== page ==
On Thursday, November 29, 2012 at 9:30 a.m., Superior Court Assignment Judge Georgia M. Curio will conduct an Order to Show Cause hearing at the courthouse in Woodbury in a local citizen's Open Public Meetings Act (OPMA) lawsuit against the Washington Township (Gloucester County) Board of Education.  At issue in the suit is the legality of the school board's closed session discussion of a board member's receipt of campaign contributions from an engineering firm hired by the school district.  The lawsuit and related paperwork is on-line here

The hearing is open to the public, but those who wish to go are advised to call Judge Curio's office at 856-686-7533 the day prior to the hearing to ensure that the hearing hasn't been postponed.  Refer to Mello v. Murphy, Docket No. GLO-L-1403-12.

Thursday, October 4, 2012

The Port Authority is not subject to OPRA

UPDATE: The conclusion reached in this post has been superseded by the June 26, 2015 enactment of P.L. 2015, Chapter 64 which, along with a similar enactment in New York, made the Port Authority subject to OPRA.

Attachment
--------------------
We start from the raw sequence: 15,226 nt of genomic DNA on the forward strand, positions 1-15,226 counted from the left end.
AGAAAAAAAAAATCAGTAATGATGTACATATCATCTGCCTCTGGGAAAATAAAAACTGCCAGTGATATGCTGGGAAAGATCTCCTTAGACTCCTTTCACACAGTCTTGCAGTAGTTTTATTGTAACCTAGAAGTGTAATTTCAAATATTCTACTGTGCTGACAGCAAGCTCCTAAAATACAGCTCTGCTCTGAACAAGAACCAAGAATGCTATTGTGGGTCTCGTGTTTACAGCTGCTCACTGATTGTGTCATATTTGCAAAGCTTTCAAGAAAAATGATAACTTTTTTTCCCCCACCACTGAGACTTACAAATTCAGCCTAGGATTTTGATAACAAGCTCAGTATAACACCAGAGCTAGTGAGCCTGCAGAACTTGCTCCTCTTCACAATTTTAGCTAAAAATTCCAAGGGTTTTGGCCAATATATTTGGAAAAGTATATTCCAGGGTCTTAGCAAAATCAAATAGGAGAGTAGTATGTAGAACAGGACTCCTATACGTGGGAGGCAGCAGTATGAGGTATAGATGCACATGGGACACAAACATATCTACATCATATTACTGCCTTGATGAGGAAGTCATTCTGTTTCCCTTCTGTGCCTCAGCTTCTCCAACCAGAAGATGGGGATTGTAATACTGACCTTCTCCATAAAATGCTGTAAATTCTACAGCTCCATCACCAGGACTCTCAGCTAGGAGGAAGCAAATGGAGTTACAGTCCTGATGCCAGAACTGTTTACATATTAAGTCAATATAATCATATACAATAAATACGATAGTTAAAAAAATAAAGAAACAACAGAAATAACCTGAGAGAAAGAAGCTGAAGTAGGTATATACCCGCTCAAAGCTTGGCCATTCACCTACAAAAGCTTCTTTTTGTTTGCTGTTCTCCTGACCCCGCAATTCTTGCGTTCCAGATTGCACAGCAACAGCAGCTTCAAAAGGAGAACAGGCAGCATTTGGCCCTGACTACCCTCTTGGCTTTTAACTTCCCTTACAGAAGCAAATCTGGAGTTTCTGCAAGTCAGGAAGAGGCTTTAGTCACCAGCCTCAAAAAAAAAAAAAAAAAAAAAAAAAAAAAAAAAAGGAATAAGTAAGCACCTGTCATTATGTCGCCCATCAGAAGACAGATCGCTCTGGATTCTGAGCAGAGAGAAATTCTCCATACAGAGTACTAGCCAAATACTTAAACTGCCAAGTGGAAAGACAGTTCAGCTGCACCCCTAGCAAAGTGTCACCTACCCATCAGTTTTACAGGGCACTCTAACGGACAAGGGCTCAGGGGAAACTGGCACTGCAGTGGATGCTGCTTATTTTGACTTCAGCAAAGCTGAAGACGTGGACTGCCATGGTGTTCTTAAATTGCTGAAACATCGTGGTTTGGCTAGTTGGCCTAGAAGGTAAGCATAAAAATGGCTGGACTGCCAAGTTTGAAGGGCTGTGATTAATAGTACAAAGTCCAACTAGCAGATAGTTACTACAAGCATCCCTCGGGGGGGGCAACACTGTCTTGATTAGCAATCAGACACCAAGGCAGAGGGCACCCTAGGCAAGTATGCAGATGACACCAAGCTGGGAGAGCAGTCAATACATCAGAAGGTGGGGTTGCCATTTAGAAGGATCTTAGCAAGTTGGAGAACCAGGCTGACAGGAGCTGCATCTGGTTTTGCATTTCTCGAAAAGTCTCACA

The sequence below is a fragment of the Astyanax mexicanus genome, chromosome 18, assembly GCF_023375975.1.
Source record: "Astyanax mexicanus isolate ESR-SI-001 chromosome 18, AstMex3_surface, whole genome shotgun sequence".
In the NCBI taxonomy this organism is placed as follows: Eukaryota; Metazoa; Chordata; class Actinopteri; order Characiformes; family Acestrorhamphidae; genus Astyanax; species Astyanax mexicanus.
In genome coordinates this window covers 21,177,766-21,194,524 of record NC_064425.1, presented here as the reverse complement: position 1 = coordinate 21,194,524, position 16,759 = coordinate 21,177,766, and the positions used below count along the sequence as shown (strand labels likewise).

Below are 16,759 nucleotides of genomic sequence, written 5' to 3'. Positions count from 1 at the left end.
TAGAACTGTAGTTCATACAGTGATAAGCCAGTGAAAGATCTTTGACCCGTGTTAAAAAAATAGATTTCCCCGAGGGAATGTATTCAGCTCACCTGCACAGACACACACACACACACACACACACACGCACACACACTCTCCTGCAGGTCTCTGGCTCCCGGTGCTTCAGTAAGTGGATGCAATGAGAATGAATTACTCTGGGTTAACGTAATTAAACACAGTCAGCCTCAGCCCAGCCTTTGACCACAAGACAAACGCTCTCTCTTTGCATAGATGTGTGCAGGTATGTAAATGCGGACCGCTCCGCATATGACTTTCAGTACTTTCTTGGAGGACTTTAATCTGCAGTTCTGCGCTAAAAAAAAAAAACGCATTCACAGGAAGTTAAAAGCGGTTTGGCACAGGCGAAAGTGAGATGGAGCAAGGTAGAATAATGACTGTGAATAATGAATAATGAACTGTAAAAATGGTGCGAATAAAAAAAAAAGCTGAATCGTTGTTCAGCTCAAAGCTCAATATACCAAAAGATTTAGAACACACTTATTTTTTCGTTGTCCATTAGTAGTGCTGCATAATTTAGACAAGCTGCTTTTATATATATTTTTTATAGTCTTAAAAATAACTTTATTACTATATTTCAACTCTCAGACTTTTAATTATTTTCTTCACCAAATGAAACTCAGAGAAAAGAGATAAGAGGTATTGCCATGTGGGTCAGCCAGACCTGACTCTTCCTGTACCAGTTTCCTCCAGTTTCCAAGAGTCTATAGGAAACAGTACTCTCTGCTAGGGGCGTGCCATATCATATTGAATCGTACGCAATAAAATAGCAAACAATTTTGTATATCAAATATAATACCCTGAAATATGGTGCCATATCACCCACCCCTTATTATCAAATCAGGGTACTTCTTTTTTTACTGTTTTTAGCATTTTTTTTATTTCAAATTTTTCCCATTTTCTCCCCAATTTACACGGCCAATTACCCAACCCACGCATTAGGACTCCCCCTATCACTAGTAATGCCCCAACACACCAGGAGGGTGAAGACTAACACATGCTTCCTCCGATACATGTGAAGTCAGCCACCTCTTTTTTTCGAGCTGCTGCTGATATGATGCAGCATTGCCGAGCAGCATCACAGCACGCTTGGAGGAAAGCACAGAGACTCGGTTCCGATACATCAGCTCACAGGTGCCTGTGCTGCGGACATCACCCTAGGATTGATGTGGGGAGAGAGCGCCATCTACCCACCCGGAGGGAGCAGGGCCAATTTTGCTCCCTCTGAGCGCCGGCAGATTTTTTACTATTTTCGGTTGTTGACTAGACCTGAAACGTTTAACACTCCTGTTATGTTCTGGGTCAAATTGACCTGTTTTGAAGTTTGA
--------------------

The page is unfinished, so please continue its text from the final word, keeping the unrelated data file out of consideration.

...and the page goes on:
Today, October 4, 2012, the Appellate Division ruled that the Port Authority of New York and New Jersey is not subject to the Open Public Records Act (OPRA).  In its ten-page opinion, available here, the court found that since the Authority was created jointly by both New York and New Jersey, it is not subject to the statutory law of only one state. This decision, of course, is not good for open government.

The Port Authority recently denied me access to the settlement agreement arising out of Hannah Shostack v. Port Authority, Federal Case No. 2:11-cv-00177. Shostack, who used to work for the Authority, was fired "without notice or cause" on August 11, 2010.  While the Port Authority told her that her position was being eliminated, Shostack claimed in her lawsuit, which is available on-line here, that the real reason she was fired was because "she is not affiliated with the Republican Party and/or the administration of Republican Governor Chris Christie."  In her lawsuit, Shostack alleged that her supervisor "Chris Russell informed her that the decision to discharge her came straight from Governor Christie's office and there was nothing he could do to save her job."  Her suit claims that at about the same time she was fired, several other employees who were not affiliated with the Republican Party were also fired.